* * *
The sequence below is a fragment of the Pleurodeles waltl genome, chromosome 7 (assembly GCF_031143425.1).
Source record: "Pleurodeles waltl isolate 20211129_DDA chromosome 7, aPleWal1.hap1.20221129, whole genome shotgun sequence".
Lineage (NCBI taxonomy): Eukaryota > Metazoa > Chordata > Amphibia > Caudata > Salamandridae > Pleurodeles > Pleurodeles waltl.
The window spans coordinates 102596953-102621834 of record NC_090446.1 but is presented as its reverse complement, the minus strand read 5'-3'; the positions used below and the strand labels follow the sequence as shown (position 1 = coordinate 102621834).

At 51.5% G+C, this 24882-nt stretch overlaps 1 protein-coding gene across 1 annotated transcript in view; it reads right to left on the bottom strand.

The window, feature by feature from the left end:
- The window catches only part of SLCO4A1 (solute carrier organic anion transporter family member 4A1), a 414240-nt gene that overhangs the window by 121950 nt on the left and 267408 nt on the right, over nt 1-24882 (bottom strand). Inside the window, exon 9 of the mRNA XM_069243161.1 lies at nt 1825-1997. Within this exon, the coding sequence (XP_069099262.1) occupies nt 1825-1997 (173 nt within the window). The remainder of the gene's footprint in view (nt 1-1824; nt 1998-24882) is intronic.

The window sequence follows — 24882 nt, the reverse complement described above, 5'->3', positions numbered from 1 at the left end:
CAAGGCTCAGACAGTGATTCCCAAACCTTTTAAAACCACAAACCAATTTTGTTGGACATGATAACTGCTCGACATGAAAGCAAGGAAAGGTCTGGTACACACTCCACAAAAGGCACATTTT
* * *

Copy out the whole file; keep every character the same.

The sequence below is a fragment of the Pleurodeles waltl genome, chromosome 7 (assembly GCF_031143425.1).
Source record: "Pleurodeles waltl isolate 20211129_DDA chromosome 7, aPleWal1.hap1.20221129, whole genome shotgun sequence".
Lineage (NCBI taxonomy): Eukaryota > Metazoa > Chordata > Amphibia > Caudata > Salamandridae > Pleurodeles > Pleurodeles waltl.
The window spans coordinates 102596953-102621834 of record NC_090446.1 but is presented as its reverse complement, the minus strand read 5'-3'; the positions used below and the strand labels follow the sequence as shown (position 1 = coordinate 102621834).

At 51.5% G+C, this 24882-nt stretch overlaps 1 protein-coding gene across 1 annotated transcript in view; it reads right to left on the bottom strand.

The window, feature by feature from the left end:
- The window catches only part of SLCO4A1 (solute carrier organic anion transporter family member 4A1), a 414240-nt gene that overhangs the window by 121950 nt on the left and 267408 nt on the right, over nt 1-24882 (bottom strand). Inside the window, exon 9 of the mRNA XM_069243161.1 lies at nt 1825-1997. Within this exon, the coding sequence (XP_069099262.1) occupies nt 1825-1997 (173 nt within the window). The remainder of the gene's footprint in view (nt 1-1824; nt 1998-24882) is intronic.

The window sequence follows — 24882 nt, the reverse complement described above, 5'->3', positions numbered from 1 at the left end:
CAAGGCTCAGACAGTGATTCCCAAACCTTTTAAAACCACAAACCAATTTTGTTGGACATGATAACTGCTCGACATGAAAGCAAGGAAAGGTCTGGTACACACTCCACAAAAGGCACATTTT